Last week, I teased the continuation of a series of posts about the Fifth Amendment. That’s still coming, but I had to return to another common theme first. My preview came at the end of a post about both the Fifth Amendment and parallel proceedings, which I’d also written about before. The Inception-ing of the blog continues with yet another brief comment on parallel proceedings, this time inspired by a news item that Justin flagged in last week’s roundup: Deputy Attorney General Rosenstein gave a speech before the New York City Bar Association’s annual white collar crime conference. The whole speech is worth watching or reading, but the highlight of the address was DAG Rosenstein’s announcement of “a new Department policy that encourages coordination among Department components and other enforcement agencies when imposing multiple penalties for the same conduct.”
DOJ’s new policy is meant to discourage “piling on” by enforcement agencies whose overlapping penalties for the same misconduct may end up punishing defendants far more than the misconduct justifies. DOJ hopes that this new policy will encourage companies to report suspected wrongdoing and to fully cooperate with law enforcement. Cutting back on exorbitant fines and other penalties that go far beyond the purposes of deterring future misconduct and punishing wrongful acts may help to do just that.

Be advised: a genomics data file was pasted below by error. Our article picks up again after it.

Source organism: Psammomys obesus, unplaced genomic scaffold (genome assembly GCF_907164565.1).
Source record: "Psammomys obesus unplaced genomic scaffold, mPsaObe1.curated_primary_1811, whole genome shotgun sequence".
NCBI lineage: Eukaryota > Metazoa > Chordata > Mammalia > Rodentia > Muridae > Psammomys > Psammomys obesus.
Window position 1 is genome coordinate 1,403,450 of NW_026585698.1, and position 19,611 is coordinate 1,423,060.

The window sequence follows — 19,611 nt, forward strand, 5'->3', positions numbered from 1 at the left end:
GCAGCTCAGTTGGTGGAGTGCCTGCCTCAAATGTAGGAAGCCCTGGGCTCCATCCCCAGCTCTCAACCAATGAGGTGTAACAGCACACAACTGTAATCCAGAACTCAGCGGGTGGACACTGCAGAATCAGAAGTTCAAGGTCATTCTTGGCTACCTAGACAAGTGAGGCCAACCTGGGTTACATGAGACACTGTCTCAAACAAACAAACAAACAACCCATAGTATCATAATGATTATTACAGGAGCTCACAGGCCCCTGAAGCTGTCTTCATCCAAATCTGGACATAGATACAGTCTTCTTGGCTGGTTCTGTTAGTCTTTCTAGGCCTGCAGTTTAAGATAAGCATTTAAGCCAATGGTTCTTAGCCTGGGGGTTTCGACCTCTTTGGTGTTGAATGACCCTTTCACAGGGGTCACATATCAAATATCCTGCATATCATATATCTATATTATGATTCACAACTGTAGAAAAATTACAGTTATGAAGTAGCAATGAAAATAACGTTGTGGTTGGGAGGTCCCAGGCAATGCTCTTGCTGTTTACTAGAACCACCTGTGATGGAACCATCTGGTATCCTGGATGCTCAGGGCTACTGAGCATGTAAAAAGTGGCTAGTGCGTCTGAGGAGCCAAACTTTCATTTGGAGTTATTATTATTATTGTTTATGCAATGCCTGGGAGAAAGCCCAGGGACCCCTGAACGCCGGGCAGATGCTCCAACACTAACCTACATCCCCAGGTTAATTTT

There are four main components of the new policy, which has already been added to the U.S. Attorneys’ Manual:
- The government shouldn’t threaten criminal enforcement just to coerce a larger civil settlement.
- DOJ components (e.g., Civil Fraud, Criminal Fraud, individual U.S. Attorney’s Offices) should coordinate with one another when investigating the same misconduct, including by apportioning penalties as appropriate to avoid disproportionate punishments.
- DOJ lawyers are also encouraged to coordinate penalties with other federal agencies (like the SEC or OFAC) and with state and local law enforcement authorities.
- DOJ should consider certain factors in deciding whether multiple overlapping penalties for the same misconduct is justified.
Obviously this is good news for potential targets of federal investigation. It’s a bit too early to say much more at this point. Like all such DOJ guidelines, it doesn’t create enforceable rights, but I imagine someone more empirically-minded than I am may be able to assess whether it has any impact on total criminal, civil, and administrative penalties collected by the federal government by checking in every year or so—with the usual caveats that it’s tough to pinpoint the effects of one particular policy in an environment in which enforcement priorities shift subtly over time for lots of reasons.
If you were wondering about the title, “genug” is Yiddish for “enough.” It’s probably the most useful word my father ever taught me. But in this case, I probably won’t listen. The ways in which regulators can use criminal, civil, and administrative tools to go after a single target for identical conduct are among the most important things about government investigations for companies and individuals to understand—so I suspect they’ll continue to come up.